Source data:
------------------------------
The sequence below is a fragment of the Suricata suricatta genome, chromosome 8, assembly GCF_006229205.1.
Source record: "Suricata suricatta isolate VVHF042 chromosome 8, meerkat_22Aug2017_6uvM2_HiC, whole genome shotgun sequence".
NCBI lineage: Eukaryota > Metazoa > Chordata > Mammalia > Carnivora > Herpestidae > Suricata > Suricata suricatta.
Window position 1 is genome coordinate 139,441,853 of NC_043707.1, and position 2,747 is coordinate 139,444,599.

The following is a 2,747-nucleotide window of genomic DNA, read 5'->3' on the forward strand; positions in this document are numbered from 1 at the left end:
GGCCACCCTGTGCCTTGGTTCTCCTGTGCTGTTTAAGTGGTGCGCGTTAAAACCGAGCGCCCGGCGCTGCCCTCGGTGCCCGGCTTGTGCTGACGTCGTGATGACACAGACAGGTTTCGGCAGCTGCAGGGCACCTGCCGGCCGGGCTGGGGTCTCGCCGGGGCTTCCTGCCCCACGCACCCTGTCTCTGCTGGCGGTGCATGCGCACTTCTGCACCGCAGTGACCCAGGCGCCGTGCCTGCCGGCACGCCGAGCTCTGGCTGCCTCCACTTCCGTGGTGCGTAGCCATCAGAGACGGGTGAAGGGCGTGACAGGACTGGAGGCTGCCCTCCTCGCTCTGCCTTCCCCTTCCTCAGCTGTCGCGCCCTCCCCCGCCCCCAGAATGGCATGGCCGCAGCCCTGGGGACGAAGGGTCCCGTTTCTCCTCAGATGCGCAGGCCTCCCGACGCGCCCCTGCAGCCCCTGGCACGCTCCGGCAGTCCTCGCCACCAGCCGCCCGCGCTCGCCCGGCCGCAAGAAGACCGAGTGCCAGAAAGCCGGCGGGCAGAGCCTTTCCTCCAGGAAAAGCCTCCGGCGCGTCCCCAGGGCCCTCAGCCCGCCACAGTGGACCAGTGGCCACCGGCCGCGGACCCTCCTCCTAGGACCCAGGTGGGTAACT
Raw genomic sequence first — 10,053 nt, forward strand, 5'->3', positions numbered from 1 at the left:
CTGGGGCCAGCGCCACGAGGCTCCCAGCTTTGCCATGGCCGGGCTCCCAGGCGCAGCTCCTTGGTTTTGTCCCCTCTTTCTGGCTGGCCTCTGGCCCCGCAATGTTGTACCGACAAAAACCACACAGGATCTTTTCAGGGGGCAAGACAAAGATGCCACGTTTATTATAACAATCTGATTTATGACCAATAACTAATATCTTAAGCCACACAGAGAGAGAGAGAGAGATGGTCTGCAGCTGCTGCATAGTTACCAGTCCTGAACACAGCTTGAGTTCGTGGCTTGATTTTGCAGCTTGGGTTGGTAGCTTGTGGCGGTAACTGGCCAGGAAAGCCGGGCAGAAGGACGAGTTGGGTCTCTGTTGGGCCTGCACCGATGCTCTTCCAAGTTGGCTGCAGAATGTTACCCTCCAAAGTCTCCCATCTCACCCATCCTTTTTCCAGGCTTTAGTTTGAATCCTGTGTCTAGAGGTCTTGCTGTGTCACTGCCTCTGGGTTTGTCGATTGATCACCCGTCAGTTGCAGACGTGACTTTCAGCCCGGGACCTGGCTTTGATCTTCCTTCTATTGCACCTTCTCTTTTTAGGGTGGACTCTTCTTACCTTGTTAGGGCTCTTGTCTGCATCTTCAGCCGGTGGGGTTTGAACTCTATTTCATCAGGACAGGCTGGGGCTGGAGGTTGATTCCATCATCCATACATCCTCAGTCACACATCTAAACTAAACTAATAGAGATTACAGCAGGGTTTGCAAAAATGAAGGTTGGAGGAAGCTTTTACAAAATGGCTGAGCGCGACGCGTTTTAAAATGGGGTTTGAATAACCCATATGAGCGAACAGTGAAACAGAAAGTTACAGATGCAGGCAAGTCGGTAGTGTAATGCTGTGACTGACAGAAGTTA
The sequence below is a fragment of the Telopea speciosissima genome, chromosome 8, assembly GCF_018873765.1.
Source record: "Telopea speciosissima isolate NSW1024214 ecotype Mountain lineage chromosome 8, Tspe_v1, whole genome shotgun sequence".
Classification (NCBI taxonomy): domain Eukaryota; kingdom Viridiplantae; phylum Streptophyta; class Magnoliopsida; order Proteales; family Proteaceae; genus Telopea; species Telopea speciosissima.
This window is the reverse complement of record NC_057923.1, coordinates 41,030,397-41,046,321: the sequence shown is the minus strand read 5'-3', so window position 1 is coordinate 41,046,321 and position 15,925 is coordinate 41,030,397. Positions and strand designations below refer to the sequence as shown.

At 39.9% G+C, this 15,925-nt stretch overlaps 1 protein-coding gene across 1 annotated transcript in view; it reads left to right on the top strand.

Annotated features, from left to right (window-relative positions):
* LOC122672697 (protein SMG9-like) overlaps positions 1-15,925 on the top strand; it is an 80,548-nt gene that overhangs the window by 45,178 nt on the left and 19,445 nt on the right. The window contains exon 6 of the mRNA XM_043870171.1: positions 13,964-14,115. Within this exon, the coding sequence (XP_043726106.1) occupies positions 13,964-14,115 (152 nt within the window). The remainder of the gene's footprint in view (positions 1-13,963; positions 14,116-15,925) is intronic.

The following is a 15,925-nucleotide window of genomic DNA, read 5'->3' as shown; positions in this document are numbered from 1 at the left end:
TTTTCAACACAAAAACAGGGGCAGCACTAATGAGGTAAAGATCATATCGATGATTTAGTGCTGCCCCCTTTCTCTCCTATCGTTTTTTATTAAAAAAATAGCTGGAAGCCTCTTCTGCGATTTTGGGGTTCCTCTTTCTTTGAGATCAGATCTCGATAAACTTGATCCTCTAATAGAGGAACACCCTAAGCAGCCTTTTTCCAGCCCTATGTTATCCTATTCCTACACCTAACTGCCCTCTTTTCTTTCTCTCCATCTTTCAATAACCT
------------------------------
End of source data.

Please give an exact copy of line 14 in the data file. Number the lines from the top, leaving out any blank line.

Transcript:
Annotated features, from left to right (window-relative positions):